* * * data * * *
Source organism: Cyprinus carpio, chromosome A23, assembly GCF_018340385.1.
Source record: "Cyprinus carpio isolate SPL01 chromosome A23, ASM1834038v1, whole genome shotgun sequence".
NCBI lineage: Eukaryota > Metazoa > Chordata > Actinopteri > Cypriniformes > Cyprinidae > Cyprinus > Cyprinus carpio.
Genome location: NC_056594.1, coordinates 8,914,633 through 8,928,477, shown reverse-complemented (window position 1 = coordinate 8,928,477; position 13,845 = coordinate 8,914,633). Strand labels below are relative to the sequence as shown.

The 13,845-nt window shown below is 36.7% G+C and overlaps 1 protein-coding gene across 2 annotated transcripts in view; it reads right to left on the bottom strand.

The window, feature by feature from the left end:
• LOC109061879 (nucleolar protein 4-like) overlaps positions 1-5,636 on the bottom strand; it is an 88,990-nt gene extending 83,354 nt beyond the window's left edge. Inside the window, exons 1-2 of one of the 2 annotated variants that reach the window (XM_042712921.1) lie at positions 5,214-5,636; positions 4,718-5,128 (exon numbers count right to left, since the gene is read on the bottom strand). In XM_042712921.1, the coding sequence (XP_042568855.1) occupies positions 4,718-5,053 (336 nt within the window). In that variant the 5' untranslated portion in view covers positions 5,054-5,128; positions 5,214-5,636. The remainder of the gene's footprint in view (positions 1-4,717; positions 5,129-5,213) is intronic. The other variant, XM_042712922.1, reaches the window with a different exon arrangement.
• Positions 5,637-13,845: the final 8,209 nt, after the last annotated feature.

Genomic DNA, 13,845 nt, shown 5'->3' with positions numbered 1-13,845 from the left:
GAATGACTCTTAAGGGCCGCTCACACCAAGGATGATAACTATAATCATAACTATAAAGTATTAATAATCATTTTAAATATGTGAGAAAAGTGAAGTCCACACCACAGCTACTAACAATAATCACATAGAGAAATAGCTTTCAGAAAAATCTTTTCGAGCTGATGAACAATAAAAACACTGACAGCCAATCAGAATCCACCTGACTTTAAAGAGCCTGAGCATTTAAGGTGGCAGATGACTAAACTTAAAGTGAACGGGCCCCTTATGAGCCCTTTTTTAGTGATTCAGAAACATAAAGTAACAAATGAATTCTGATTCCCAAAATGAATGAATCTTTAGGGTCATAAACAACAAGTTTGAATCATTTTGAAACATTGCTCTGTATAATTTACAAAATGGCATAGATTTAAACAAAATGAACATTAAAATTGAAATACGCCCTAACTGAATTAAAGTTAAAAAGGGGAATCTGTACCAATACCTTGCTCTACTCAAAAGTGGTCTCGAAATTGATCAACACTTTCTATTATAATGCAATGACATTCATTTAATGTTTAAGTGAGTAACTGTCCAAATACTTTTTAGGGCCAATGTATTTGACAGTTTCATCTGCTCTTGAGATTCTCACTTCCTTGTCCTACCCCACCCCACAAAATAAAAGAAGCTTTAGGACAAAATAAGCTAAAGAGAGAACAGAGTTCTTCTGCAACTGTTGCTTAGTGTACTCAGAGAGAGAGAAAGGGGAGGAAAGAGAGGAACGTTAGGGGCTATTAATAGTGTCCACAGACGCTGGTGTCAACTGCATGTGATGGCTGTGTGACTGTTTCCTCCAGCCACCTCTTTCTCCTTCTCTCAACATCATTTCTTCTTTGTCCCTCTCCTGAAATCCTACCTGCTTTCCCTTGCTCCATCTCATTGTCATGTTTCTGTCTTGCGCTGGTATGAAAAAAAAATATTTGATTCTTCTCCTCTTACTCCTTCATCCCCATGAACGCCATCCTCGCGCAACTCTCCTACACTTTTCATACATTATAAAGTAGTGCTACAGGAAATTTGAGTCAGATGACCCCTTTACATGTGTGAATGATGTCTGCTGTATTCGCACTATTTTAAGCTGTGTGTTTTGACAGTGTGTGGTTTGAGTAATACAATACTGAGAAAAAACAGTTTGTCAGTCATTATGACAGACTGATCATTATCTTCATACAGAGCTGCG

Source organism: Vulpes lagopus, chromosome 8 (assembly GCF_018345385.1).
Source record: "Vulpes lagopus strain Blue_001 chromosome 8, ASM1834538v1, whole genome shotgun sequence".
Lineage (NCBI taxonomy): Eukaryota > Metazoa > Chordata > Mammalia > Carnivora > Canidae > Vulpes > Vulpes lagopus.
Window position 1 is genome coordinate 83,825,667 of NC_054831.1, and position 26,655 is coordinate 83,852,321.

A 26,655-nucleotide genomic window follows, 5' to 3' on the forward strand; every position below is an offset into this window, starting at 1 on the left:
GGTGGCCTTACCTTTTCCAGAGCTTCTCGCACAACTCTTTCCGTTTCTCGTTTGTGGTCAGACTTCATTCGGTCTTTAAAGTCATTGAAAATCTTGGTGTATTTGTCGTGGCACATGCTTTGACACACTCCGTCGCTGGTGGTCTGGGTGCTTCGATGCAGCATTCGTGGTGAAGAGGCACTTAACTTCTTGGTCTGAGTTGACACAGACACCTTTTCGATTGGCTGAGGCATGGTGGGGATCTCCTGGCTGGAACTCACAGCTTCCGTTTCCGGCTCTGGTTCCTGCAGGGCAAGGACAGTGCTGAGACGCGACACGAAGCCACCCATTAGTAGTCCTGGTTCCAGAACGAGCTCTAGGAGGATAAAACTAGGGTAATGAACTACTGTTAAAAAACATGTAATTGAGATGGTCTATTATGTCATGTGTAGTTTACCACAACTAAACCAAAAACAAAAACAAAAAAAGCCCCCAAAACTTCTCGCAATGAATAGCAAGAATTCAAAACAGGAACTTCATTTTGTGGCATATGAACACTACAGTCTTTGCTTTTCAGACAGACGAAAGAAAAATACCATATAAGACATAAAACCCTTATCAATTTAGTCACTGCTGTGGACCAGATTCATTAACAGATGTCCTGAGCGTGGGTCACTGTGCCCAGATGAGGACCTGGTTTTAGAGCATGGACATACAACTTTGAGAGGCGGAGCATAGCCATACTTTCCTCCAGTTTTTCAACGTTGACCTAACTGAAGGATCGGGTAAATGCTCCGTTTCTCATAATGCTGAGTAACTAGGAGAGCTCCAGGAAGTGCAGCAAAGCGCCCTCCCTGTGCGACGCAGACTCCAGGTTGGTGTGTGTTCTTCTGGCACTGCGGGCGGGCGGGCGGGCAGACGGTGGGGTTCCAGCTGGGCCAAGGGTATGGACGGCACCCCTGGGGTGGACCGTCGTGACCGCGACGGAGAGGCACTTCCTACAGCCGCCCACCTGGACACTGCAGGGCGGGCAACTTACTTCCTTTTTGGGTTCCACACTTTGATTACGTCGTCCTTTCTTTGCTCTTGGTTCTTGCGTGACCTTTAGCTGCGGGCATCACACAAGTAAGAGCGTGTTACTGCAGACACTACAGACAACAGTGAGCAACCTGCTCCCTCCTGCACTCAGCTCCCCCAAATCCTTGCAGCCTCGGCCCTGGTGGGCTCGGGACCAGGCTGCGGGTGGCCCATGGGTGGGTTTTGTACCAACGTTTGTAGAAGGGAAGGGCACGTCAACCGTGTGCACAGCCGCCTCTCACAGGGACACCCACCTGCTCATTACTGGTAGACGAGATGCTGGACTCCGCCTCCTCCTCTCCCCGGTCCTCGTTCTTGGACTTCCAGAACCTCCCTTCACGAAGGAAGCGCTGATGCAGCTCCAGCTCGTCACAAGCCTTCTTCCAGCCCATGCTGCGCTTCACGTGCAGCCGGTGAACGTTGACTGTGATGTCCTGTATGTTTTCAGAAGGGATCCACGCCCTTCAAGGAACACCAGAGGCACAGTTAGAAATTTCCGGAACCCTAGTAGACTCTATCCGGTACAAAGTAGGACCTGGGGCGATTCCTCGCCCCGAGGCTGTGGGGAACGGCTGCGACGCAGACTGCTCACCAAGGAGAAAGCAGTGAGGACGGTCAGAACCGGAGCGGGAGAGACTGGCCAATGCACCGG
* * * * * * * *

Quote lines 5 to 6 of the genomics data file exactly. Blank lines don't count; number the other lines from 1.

The 13,845-nt window shown below is 36.7% G+C and overlaps 1 protein-coding gene across 2 annotated transcripts in view; it reads right to left on the bottom strand.

The window, feature by feature from the left end: